In order to improve the supply-demand mismatch of osteochondral allografts (OCA), this study’s purposes were: 1) determine if an oval contralateral lateral femoral condyle (LFC) OCA can attain an acceptable surface contour match compared to an oval ipsilateral medial femoral condyle (MFC) OCA for large oval defects of the MFC; 2) determine if a single oval OCA can attain a better surface contour match compared to a mastercard technique for large oval defects of the MFC.
120 fresh frozen human femoral condyles were matched by tibial width (±2mm) into 30 groups of four condyles (1 MFC recipient, 3 donor condyles). Three fellowship-trained orthopaedic surgeons each performed transplants on 10 recipients. The recipient MFC was initially imaged using nano-CT. A 17x36mm oval “defect” was created in the recipient MFC. Donor transplant groups: MFC oval dowel, LFC oval dowel, and mastercard. Oval donor transplant order was randomized (MFC vs LFC), followed by the mastercard transplant. Following the first transplant, the recipient condyle was nano-CT imaged, digitally reconstructed, and superimposed on the initial native condyle nano-CT scan. The donor plug was then carefully removed and the process was repeated for the other two donor constructs. Dragonfly 3D and Excel were used to determine the root mean square (RMS) of both the surface height deviation and circumferential step-off height deviation between the native and donor cartilage surfaces for each transplant (whole surface and by quadrant [anterior, posterior, medial, lateral]). ANOVA with Sidak’s multiple comparison tests were used to compare the RMS surface deviation and step-off heights between the three donor groups. A sample size of seven condyles was determined based on previously published work and increased to 10 groups to ensure adequate power.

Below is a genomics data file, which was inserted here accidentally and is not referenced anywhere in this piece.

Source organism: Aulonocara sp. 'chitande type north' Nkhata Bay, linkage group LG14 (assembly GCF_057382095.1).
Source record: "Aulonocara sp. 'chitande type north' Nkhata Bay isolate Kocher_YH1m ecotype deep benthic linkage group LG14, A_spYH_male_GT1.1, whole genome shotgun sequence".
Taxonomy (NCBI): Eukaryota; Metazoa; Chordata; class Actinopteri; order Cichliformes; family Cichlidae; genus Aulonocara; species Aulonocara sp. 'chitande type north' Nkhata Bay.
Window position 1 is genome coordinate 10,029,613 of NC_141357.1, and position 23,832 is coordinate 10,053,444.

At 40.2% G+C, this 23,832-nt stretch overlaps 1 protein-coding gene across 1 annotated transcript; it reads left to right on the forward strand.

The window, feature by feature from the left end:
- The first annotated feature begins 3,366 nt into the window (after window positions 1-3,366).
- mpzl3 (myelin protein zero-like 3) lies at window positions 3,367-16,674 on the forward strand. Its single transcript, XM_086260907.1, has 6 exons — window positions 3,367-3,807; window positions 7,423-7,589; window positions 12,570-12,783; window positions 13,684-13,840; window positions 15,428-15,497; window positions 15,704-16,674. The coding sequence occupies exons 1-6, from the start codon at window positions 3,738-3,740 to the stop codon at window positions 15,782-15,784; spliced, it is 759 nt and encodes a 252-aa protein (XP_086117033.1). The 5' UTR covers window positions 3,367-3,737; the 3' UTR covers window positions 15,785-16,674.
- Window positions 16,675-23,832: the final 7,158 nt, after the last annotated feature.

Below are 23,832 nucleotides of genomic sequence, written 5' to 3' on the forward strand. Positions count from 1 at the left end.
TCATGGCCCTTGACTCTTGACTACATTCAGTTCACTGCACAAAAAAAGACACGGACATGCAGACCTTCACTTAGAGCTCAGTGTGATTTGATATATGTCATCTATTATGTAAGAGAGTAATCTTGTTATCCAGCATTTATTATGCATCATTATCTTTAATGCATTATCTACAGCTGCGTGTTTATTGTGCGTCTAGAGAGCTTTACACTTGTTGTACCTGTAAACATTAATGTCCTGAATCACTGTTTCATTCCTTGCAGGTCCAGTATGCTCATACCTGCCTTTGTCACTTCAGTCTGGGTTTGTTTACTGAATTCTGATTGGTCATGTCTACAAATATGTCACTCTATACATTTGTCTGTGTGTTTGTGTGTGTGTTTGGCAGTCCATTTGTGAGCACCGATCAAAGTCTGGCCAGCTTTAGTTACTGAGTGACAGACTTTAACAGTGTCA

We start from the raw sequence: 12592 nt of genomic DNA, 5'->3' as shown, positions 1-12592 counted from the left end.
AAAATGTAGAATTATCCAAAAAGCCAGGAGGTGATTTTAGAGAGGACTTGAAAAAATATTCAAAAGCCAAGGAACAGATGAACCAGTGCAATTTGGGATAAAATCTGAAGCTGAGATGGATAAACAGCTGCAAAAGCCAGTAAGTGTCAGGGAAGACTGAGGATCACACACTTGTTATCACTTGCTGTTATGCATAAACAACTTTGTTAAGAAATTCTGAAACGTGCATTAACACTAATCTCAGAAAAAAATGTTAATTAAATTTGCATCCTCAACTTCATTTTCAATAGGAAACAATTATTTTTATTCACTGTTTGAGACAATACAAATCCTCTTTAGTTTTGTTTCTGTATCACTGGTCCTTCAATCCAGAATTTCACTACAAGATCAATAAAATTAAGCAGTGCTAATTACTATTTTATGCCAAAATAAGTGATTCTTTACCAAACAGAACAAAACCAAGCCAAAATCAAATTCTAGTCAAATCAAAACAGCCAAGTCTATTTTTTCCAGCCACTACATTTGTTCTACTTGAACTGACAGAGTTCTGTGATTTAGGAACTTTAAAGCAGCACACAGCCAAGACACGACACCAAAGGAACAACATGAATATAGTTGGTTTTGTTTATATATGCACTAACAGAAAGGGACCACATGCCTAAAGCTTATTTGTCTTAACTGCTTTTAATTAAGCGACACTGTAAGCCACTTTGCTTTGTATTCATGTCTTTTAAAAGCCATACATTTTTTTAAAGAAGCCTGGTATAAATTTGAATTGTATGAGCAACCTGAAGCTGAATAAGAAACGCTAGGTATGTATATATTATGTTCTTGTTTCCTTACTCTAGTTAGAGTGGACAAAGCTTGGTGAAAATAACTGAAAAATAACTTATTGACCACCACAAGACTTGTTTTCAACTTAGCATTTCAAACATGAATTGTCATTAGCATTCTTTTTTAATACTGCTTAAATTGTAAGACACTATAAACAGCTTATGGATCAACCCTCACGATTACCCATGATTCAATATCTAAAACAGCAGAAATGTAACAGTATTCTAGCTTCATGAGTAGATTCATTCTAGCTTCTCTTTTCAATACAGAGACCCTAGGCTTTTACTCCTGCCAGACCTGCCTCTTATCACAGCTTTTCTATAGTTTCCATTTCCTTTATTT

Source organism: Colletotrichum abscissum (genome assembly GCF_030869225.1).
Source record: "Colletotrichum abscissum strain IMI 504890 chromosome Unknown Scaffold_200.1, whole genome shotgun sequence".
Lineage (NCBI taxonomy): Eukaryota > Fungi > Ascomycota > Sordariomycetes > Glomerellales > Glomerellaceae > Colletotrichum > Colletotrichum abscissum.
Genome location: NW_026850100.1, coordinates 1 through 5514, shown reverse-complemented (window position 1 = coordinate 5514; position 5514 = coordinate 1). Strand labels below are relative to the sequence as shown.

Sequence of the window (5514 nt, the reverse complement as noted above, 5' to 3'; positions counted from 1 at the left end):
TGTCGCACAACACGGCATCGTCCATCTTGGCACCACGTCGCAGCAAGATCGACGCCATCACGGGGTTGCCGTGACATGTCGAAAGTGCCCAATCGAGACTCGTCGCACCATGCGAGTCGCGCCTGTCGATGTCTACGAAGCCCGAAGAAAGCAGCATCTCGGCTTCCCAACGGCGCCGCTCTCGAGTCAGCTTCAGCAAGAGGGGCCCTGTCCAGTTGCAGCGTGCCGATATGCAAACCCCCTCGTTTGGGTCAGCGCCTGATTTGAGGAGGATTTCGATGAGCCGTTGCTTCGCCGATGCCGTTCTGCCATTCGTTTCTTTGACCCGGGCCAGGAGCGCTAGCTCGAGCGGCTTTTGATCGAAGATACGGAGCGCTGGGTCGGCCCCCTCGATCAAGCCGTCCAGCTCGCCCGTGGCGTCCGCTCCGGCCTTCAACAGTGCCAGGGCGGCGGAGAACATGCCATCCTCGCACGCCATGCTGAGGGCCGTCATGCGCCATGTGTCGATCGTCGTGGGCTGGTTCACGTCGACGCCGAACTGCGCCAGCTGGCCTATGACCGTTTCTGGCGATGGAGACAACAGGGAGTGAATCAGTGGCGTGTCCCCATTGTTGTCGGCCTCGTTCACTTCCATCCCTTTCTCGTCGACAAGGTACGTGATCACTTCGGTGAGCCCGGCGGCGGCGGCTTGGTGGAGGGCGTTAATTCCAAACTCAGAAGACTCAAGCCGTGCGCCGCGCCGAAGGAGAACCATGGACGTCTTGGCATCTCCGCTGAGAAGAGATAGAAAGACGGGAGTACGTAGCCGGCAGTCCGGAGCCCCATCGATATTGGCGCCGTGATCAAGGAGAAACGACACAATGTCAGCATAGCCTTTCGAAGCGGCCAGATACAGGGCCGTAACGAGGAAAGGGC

RMS surface deviation (±SD) from the native surface: MFC oval = 0.59±0.28mm; LFC oval = 0.58±0.15mm; mastercard = 0.78±0.19mm. Medial and lateral oval grafts had significantly less surface deviation than the mastercard grafts (p=0.004 & 0.002 respectively). The lateral oval grafts had significantly less surface deviation than the mastercard grafts in the anterior (p=0.02) and posterior (p=0.036) quadrants. The lateral and medial oval grafts had significantly less surface deviation than the mastercard grafts for the medial (p<0.0001) and lateral (p=0.007 & 0.014 respectively) quadrants.
RMS step-off height deviation (±SD) from the native surface: MFC oval = 0.67±0.18mm; LFC oval = 0.70±0.13mm; mastercard = 0.85±0.16mm. The medial and lateral oval grafts had significantly less step-off than the mastercard grafts (p<0.0001 & p=0.002 respectively). The lateral and medial oval grafts had significantly less step-off heights than the mastercard graft for the medial quadrant (p<0.001) and the medial oval graft had significantly less step-off than the mastercard graft for the lateral quadrant (p=0.012).
Oval MFC & LFC OCA grafts produce a significantly better surface contour and graft:native cartilage interface match to the native MFC than mastercard grafts for oval defects 17x36mm in size. Contralateral LFC grafts are therefore acceptable for MFC defects, which may allow for a quicker match, quicker patient care, and less wastage of valuable donor tissue.